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Ivelina Savova


1. In their century-old practical and theoretical activities people have synthesized concepts of different types of ‘times’, of different aspects of Time, respectively. At present we talk (with respect to the concrete conditions and aims of the activity) for example about natural, real or physical time, about objective and subjective time, about absolute and relative time, about conceptual and perceptive time, about universal and individual time, about chronological, calendar, historical, social time, about philosophical, psychological, biological time, about fictitious and plot time, about linguistic, grammatical, contextual time, etc. In this line of times we should include text time as well. It is the time which the whole verbal products (i.e. texts) model as an inseparable attribute to the real or imaginary world represented in them; the time in which things ‘happen’ which the text ‘talks’ about.

The category of time is a fundamental property of text semantics. There cannot possibly exist a text void of time - every situation in the world, every activity and every event exist in time and texts reflect this fact out of necessity.

Text time should not be equated with the aggregate of verb forms referring to time in the text. Firstly, it has an ontological aspect (it is a whole meaningful construct of time parameters and relations of objects and facts from the textual world). Secondly, it has a linguistic aspect (it is presented in the linguistic form of the speech product by means of a whole series of expressive devices, among which the system of tense). Here text time is shown in the unity of these two aspects - as an ontological and a linguistic phenomenon.

In this respect, text time should be thought of as time in which the textual world is situated. The ‘fragment of reality’ modelled linguistically in a given text forms a (mini) world, namely the specific textual reality enclosed within the boundaries of the text. The textual world as well as the real world exists in time of necessity. The time in which the textual world exists is the text time itself. Text time is for the textual world what physical time is for the real world. It is a property of the existence of the textual world, a kind of measure for its development from a starting point to the next one and the next one - a development in which the future becomes the present, the present - the past, and the end is always later than the beginning.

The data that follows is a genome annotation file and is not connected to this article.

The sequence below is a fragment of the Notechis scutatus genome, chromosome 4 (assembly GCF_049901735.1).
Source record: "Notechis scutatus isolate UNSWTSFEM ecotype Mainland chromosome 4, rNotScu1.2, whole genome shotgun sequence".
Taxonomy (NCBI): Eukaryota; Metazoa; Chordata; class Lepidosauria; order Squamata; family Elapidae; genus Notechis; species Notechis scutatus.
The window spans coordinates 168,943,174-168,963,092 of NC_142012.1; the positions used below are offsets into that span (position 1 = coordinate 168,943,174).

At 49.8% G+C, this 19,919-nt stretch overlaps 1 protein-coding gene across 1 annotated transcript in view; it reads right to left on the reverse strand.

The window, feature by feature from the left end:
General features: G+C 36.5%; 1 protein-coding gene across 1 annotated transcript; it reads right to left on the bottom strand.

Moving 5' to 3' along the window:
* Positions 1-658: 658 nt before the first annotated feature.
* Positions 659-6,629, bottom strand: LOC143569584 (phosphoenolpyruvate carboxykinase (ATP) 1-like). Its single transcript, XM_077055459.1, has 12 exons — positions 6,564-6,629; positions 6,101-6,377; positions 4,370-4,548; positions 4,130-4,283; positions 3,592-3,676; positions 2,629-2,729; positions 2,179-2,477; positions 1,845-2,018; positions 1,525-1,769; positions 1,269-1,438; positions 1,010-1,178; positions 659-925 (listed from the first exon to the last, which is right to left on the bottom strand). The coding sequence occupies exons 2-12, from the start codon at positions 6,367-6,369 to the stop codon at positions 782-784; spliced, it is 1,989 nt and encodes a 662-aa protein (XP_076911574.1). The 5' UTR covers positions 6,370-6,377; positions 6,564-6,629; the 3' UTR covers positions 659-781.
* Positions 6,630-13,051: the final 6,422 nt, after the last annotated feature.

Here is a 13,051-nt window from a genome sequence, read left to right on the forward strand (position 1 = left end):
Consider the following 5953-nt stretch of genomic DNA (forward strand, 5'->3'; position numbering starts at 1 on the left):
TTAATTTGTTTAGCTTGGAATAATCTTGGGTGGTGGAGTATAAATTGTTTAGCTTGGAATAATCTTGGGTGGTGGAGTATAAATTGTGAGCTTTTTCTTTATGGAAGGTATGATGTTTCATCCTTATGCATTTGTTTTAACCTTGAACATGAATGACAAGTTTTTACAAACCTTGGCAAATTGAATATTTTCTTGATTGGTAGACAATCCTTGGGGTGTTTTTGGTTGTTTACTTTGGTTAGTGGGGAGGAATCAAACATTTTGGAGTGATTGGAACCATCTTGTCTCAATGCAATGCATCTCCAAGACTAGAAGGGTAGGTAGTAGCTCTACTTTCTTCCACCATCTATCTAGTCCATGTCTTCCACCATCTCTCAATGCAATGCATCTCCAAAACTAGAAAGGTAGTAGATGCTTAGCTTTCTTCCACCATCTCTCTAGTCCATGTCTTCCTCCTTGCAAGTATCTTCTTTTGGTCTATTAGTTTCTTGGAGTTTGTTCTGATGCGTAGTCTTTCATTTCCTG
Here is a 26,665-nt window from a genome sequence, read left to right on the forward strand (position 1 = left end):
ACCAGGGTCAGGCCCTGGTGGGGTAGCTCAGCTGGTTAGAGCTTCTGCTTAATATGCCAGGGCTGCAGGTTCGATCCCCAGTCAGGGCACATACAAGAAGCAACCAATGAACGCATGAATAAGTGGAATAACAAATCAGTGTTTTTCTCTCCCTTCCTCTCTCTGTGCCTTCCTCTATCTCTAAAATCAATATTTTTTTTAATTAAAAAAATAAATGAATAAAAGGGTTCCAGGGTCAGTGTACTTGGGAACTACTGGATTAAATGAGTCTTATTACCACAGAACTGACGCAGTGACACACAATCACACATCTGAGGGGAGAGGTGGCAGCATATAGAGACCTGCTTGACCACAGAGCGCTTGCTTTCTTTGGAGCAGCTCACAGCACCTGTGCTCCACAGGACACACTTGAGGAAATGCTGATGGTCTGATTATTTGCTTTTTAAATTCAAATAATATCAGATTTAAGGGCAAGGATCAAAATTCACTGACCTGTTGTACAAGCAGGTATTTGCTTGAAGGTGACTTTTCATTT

The specificity of the text time, unlike other times (e.g. philosophical, linguistic, absolute, relative and so on), is that it is not an outlook about time and a theoretical concept, but it is time itself - as it is recreated and shown by the linguistic product.

The importance of text time evolves from the fact that the time aspect of reality in its entirety as a complex structure of time points, phases and correlations cannot be modelled from separate forms, words and constructions which have only a partial contribution in its depiction. The flow of time in its entire form can be encompassed only in a whole and communicative autonomous product of its own. From all linguistic forms only the text is such a product and it is only the text, which has the resources for the depiction of the time parameters of the natural and the human world.

Time in the text has yet another feature, namely its flow does not happen in reality but is depicted by words, i.e. time parameters, time coordinates and correlations only appear in verbal form.

2. For the representation of the time parameters of the textual world a special temporal macrostructure is built. It is the component from the deep level structure of the text, which unfolds the temporal aspect of the information nucleus of the speech product. In fact, the temporal macrostructure reflects the time relations among the elements of the textual denotate and represents them in the surface structure level of the text with the help of different means - temporal markers. These markers are situated at different places along the linear flow of the speech product and are entwined in the textual surface in the form of a network called a temporal network.